William H. Black Jr., CLU, Winter Park, Fla., is the president of both W.H. Black and Company and PensionSite.org. He has been in the pension administration business for more than 30 years. He is a a life and qualifying member of the Million Dollar Round Table (MDRT), and a 13-time Court of the Table and Top of the Table qualifier. Having spoken nationally and internationally on the topic of qualified plans, Black is a sought-after speaker. He is certified to teach continuing education to CPAs and insurance professionals. Additionally, he has been quoted in USA Today and had numerous articles published in industry journals.
Douglas R. Peete, CLU, ChFC, Overland Park, Kan., has been an MDRT member for 24 years, serving on multiple committees. He is a life member of Top of the Table as well as a past chairman. His practice, Douglas R. Peete & Associates, focuses on qualified retirement plans, business continuation, employee benefits, investments and estate planning. Peete has been a member of the Kansas City Ronald McDonald House board for the past 10 years. He’s also a member and past president of House of Hope Kansas City and a member of the Kansas City Estate Planning Society.
William M. Upson, CLU, ChFC, Walnut Creek, Calif., is a financial advisor and, separately, a registered representative of Royal Alliance. He is a member of the MDRT and has provided insurance and investment solutions since 1982. Upson has been a Top of the Table producer for the past consecutive 14 years and has been a featured speaker at TOT conferences. In 1986, he founded Strategic Asset Management Group, which focuses on the areas of income and estate tax planning for high-net-worth individuals, successful professionals, business owners and retirees.
Benjamin Franklin wrote, “Our new Constitution is now established, and has an appearance that promises permanency; but in this world nothing can be said to be certain, except death and taxes.” This statement, in its shortened version of course, has now achieved a familiar spot in our cultural lexicon.
I would suppose that all producers understand to one degree or another that death and taxes are crucial to our business. But for many of the nation’s producers, the link between the two certainties is a factor so crucial that, in some cases, it almost drives their business.
In this month’s discussion, I posed questions regarding some of the practicalities and issues surrounding the use of life insurance in tax planning. Fielding those questions are the following top producers, who clearly understand the ins and outs of the often complicated issues involved in the interplay between life insurance and tax planning: William H. Black Jr., CLU; Douglas R. Peete, CLU, ChFC; and William M. Upson, CLU, ChFC.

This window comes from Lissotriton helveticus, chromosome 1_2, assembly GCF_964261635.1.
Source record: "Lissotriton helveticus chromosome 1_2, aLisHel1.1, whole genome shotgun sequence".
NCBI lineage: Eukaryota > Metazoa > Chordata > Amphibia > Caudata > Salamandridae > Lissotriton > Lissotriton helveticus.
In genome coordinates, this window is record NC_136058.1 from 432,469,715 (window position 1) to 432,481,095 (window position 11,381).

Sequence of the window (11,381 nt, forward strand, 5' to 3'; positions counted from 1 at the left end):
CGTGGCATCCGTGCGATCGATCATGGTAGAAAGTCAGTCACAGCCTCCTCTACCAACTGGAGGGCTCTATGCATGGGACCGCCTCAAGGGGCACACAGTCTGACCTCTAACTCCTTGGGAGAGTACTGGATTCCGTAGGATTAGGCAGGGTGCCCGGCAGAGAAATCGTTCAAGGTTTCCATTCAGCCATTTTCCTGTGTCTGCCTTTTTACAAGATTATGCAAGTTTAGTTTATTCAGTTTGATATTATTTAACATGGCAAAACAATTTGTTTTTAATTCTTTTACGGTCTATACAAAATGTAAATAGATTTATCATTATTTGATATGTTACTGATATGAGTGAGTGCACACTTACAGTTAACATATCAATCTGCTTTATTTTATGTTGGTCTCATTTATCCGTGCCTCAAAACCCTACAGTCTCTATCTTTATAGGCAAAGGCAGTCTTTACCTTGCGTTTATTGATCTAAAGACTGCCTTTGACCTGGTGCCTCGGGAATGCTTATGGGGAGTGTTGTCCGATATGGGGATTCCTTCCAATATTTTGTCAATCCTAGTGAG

Building tax planning knowledge and confidence
Charles K. Hirsch, CLU: The tax ramifications of life insurance can be extremely complex, and, as such, it can be a fairly intimidating issue for some producers to address. Can you talk a little bit about the steps you took in your own career to become both more knowledgeable regarding life insurance in tax planning and more confident in sharing that knowledge and advice with prospects and clients?
William H. Black Jr., CLU: I was fortunate in that the individuals I worked with when first entering the business focused on the tax implications of life insurance. Qualified plans were the main focus of the practice, and, as such, the tax ramifications of the plan had to be communicated to the client and the client’s advisors — that is, the CPA and local counsel. How did I learn the complex income tax issues? I learned in several ways: in consultation with those I worked with, as they would explain it to me in the normal course of on-the-job training; by reading industry publications and periodicals; and by reading National Underwriter’s fantastic resource, “Tax Facts.”
As advisors, we must understand the client’s needs and the tax implications of our recommendations. The recommendations we make should be vetted by the client’s tax advisors. I insist on it. Therefore, it is imperative that I can communicate intelligently with the client’s CPA, so as to explain the reasoning for the recommendation, the tax benefits and, if necessary, the cites to back up my points.
Douglas R. Peete, CLU, ChFC: I spent a great deal of time early in the morning and at night, reading and learning. I rarely used selling time for technical learning if at all possible. ChFC courses, MDRT, newsletters, CCH — Commerce Clearing House — and many publications got me up to speed technically. Also, the International Forum meetings and recordings were critical.